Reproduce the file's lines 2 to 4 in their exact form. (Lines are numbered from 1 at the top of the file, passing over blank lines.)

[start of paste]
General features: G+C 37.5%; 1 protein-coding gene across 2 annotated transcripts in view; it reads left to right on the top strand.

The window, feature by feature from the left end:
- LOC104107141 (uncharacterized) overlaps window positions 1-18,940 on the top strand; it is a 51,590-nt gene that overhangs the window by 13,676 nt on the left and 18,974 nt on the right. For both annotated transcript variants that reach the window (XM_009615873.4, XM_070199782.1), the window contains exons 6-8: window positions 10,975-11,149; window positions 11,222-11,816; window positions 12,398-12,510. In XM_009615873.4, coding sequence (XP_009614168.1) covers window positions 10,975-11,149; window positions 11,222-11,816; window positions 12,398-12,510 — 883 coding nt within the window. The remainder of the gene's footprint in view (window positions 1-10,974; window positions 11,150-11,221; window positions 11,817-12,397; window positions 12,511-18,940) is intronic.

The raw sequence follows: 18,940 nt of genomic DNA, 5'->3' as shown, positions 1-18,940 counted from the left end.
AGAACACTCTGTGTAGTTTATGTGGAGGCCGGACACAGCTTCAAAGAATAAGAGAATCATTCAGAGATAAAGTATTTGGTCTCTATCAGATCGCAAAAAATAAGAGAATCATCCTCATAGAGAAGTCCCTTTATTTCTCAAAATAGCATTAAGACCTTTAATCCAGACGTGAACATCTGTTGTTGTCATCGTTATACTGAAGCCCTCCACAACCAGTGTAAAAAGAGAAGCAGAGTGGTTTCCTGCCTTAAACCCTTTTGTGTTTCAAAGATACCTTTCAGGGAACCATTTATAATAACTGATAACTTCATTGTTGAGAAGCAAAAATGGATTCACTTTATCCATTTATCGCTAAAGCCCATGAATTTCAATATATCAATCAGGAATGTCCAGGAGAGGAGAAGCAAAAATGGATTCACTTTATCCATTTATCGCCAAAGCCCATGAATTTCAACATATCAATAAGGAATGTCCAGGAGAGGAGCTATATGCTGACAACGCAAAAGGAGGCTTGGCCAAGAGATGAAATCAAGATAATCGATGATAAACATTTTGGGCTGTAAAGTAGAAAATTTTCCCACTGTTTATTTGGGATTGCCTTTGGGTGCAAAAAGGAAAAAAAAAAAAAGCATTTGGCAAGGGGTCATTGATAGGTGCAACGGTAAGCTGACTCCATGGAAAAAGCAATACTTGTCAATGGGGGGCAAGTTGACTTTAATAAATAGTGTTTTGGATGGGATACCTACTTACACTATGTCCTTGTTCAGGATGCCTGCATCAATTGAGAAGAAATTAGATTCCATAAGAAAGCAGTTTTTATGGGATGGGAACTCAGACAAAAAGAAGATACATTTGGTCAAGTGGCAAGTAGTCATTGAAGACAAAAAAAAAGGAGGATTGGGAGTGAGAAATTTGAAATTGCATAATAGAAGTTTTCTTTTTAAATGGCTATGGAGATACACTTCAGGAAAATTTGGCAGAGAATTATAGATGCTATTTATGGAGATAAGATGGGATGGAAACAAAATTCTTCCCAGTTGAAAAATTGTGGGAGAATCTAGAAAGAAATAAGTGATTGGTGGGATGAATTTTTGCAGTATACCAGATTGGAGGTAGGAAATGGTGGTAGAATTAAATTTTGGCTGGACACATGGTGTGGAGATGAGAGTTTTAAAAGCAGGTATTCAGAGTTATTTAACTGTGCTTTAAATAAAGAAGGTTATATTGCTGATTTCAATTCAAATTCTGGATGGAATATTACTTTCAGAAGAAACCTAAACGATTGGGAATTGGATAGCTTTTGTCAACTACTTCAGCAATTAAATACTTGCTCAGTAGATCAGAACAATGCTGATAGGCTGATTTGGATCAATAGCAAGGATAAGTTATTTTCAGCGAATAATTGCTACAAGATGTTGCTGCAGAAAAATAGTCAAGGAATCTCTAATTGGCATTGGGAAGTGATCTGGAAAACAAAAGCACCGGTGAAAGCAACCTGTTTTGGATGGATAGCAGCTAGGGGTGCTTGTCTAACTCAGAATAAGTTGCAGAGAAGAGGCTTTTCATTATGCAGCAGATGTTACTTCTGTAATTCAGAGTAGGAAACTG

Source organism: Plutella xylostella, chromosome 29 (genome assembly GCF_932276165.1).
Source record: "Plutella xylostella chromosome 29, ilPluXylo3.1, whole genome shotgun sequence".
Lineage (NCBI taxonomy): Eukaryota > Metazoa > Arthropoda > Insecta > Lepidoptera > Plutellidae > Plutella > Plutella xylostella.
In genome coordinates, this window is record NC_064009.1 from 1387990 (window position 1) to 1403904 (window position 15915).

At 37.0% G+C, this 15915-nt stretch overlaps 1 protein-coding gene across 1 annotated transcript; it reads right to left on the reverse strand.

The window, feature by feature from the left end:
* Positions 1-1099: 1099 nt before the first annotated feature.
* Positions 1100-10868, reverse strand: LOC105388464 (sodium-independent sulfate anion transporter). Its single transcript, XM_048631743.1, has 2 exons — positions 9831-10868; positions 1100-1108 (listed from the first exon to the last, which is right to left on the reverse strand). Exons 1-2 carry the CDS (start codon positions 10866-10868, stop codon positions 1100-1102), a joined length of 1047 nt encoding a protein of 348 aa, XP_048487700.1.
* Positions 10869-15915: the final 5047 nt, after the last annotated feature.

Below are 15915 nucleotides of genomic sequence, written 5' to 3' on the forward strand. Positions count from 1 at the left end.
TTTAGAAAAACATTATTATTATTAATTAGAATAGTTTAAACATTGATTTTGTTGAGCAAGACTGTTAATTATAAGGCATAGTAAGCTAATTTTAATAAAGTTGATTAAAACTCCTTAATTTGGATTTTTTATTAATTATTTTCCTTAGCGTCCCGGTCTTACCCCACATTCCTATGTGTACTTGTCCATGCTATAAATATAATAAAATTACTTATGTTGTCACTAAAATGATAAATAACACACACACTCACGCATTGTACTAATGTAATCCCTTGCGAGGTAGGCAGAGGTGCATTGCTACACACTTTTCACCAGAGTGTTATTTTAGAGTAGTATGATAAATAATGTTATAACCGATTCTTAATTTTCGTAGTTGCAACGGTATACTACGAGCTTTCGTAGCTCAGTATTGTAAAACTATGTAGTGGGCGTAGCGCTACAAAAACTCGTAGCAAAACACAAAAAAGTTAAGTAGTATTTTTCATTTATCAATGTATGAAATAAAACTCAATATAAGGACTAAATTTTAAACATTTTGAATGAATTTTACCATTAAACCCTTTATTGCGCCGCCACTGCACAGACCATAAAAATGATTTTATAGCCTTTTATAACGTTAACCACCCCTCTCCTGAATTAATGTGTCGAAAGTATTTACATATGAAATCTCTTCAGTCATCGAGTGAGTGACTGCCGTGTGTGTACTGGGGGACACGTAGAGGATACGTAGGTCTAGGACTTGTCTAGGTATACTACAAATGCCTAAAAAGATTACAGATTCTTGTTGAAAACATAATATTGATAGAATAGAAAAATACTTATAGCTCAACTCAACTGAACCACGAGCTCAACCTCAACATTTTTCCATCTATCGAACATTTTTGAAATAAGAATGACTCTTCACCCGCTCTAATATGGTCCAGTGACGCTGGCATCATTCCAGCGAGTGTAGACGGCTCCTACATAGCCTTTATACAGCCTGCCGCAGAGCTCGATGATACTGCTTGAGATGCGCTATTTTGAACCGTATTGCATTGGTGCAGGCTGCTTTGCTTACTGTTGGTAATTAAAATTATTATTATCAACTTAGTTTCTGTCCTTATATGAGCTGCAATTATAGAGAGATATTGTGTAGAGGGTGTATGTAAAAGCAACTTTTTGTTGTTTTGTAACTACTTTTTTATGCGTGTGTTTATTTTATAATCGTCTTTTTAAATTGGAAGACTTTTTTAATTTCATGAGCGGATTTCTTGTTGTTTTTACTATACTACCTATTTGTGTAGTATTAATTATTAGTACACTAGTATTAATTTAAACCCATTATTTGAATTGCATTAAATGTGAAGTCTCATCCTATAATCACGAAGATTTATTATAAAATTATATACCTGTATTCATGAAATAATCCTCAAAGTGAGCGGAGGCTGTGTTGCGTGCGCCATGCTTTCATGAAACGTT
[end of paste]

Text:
The window, feature by feature from the left end:
- LOC104107141 (uncharacterized) overlaps window positions 1-18,940 on the top strand; it is a 51,590-nt gene that overhangs the window by 13,676 nt on the left and 18,974 nt on the right. For both annotated transcript variants that reach the window (XM_009615873.4, XM_070199782.1), the window contains exons 6-8: window positions 10,975-11,149; window positions 11,222-11,816; window positions 12,398-12,510. In XM_009615873.4, coding sequence (XP_009614168.1) covers window positions 10,975-11,149; window positions 11,222-11,816; window positions 12,398-12,510 — 883 coding nt within the window. The remainder of the gene's footprint in view (window positions 1-10,974; window positions 11,150-11,221; window positions 11,817-12,397; window positions 12,511-18,940) is intronic.

The raw sequence follows: 18,940 nt of genomic DNA, 5'->3' as shown, positions 1-18,940 counted from the left end.